At first glance, bank owned life insurance (BOLI Insurance) may look to some like a traditional life insurance program where the bank is the owner and beneficiary of a life insurance policy on a select group of its key executives. However, upon further analysis, BOLI is generally found to be an attractive asset for a bank to hold on its balance sheet. BOLI has some risk characteristics similar to a commercial loan (a loan to an insurance company) with a very high credit rating, while having favorable tax treatment, much like a bank-eligible municipal bond.
An asset that punches four tickets for the bank CFO:
- Need for Diversification: BOLI portfolios of the leading BOLI providers, may hold many different securities. While the CFO of a community bank may not be able to sufficiently diversify the bank’s balance sheet through the direct purchase of individual bank-eligible securities, placing assets in BOLI can be likened to placing assets in many municipal, corporate, mortgage-backed and government securities.
- Need for Non-Interest Income: BOLI earnings increase “Other Non-Interest Income” component of the bank’s income statement, which can have a positive impact on bank valuation, quality of earnings and revenue diversification.
- Need for Balance Sheet Risk Management: With general account and hybrid separate account BOLI, the insurance company bears default and price risk of the underlying assets, eliminating market value risk on the BOLI asset.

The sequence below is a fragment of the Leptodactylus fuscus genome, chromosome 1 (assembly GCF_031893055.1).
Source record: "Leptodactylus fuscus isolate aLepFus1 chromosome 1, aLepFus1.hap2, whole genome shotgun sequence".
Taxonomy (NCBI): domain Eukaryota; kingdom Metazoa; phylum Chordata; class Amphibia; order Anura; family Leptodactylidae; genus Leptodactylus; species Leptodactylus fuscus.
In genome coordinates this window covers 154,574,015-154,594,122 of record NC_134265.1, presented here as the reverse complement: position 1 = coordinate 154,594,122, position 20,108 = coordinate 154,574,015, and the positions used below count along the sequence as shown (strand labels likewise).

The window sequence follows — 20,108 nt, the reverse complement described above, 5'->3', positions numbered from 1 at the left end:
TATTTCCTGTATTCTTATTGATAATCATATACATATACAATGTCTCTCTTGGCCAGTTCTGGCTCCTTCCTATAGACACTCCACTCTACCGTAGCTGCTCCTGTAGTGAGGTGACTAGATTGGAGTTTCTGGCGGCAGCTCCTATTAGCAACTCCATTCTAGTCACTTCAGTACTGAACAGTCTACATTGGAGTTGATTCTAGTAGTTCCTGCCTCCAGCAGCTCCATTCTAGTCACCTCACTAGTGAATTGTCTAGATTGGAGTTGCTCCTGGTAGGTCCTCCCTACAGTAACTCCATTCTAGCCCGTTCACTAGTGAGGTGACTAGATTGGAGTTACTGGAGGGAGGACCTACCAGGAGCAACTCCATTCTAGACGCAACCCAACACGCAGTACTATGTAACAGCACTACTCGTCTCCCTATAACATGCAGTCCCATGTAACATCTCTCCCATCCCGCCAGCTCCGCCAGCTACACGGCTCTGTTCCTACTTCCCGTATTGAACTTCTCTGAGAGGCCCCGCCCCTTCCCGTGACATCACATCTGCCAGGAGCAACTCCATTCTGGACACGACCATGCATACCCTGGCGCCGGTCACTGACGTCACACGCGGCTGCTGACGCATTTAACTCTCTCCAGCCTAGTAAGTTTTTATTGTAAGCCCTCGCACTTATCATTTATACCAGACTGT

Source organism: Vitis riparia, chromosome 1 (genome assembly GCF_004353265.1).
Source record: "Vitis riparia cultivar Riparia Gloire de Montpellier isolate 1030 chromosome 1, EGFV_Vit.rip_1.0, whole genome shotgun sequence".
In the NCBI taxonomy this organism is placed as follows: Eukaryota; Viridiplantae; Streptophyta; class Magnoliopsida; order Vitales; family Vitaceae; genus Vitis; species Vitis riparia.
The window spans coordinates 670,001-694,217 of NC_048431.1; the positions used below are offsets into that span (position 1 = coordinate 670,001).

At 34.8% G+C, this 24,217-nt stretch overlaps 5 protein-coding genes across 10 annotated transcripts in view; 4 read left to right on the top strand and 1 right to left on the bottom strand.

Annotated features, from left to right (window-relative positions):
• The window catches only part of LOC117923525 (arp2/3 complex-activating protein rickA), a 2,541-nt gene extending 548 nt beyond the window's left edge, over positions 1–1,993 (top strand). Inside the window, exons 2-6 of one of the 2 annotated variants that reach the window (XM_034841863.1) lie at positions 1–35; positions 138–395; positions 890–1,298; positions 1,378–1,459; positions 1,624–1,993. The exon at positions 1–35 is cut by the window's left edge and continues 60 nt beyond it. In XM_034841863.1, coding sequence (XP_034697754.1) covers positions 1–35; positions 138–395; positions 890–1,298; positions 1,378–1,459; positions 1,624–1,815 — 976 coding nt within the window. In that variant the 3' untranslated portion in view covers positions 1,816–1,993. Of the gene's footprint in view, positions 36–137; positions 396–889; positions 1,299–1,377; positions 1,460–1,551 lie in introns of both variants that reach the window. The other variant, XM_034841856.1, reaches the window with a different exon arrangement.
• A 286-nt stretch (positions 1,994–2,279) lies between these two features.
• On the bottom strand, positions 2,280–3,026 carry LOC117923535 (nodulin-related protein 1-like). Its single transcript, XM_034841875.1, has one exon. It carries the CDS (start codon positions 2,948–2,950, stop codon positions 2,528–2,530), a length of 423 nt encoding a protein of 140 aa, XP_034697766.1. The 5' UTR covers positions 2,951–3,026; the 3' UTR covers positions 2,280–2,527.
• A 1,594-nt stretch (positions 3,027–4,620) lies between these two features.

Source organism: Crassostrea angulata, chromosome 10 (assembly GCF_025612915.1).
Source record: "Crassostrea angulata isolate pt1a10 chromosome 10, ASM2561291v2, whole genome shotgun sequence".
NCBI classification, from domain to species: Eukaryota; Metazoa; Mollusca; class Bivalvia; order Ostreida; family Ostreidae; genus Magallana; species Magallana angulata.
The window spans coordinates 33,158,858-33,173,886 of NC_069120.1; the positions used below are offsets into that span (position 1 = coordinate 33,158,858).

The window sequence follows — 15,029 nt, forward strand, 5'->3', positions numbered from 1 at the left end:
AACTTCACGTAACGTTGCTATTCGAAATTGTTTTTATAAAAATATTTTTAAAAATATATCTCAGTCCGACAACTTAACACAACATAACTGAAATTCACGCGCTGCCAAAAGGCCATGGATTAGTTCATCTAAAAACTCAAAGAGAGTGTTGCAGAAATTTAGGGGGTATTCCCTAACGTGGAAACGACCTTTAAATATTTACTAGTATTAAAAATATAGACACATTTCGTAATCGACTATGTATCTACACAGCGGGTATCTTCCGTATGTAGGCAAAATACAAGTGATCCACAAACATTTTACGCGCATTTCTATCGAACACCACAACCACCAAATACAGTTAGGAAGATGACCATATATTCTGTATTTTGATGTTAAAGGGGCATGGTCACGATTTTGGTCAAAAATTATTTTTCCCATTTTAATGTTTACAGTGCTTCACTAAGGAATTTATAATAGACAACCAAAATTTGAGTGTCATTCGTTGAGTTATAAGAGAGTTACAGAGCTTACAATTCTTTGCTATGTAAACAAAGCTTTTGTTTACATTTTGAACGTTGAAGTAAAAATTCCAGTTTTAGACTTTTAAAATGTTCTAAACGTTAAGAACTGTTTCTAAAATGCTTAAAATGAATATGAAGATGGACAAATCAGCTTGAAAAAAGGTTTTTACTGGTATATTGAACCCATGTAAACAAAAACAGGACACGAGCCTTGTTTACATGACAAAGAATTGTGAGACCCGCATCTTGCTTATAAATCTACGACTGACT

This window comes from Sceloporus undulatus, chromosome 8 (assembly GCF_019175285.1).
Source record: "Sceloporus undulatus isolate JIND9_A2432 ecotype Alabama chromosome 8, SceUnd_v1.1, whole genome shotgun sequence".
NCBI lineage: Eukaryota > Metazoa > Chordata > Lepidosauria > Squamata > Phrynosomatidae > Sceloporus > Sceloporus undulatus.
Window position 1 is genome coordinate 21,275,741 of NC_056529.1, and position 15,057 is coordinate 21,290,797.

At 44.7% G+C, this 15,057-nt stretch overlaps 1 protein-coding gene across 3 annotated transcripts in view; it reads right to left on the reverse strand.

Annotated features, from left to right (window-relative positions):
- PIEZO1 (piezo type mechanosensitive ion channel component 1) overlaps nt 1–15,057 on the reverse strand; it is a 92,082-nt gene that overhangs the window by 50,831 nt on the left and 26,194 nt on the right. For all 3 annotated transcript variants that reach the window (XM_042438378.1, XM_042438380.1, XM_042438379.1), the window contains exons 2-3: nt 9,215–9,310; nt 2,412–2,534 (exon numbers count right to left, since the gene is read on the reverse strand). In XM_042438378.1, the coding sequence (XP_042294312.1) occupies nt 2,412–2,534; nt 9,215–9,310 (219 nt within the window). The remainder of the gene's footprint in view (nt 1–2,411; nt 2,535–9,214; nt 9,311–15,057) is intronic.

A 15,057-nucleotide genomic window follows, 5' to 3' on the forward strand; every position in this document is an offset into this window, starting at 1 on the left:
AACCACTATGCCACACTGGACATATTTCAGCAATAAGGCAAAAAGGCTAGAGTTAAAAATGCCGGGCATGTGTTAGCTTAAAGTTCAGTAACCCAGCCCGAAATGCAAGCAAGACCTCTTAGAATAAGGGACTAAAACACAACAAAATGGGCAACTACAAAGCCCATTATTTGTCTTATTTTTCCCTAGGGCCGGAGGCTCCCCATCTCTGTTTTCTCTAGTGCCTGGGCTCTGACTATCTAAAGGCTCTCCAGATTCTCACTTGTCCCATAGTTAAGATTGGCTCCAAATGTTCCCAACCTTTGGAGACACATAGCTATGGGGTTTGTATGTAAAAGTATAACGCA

- Need for Market Interest Rate Sensitivity: BOLI returns tend to “lag” changes in interest rates. If general market interest rates increase, BOLI returns will eventually increase, likewise, if they decline, BOLI returns will eventually decline. Importantly, with BOLI, banks are not burdened with the potential of declining asset values in a rising interest rate environment.
Additionally, bank owned life insurance (BOLI) offers these three benefits:
- Access to Investments: The insurance company’s portfolio and investment managers have access to many investment opportunities, including private debt instruments, that a community bank CFO generally cannot access, along with the purchasing power of very large portfolios.
- High Credit Rating: BOLI has risk characteristics similar to a commercial loan to a company with a strong credit profile. The leading BOLI providers maintain some of the highest credit ratings available from the various rating agencies.
- Favorable Tax Treatment: The interest earnings that accrue on a bank’s BOLI is not subject to current taxation and ultimately will be received income tax-free if held until maturity. Similar tax-advantaged income for banks is typically available only on investments in bank-eligible municipal bonds. Where else can a bank “lend” money to an entity with high credit ratings and not pay current tax on that interest earned?
Bank C-Suite officers are encouraged to contact David Shoemaker, CEO, Equias Alliance to discuss BOLI for their bank:
David is an independent consultant with Equias Alliance, LLC (“Equias”). David provides a balanced consultative approach in the design, implementation and administration of bank owned life insurance (BOLI) programs and nonqualified deferred compensation (NQDC) plans that best serve clients’ objectives and needs.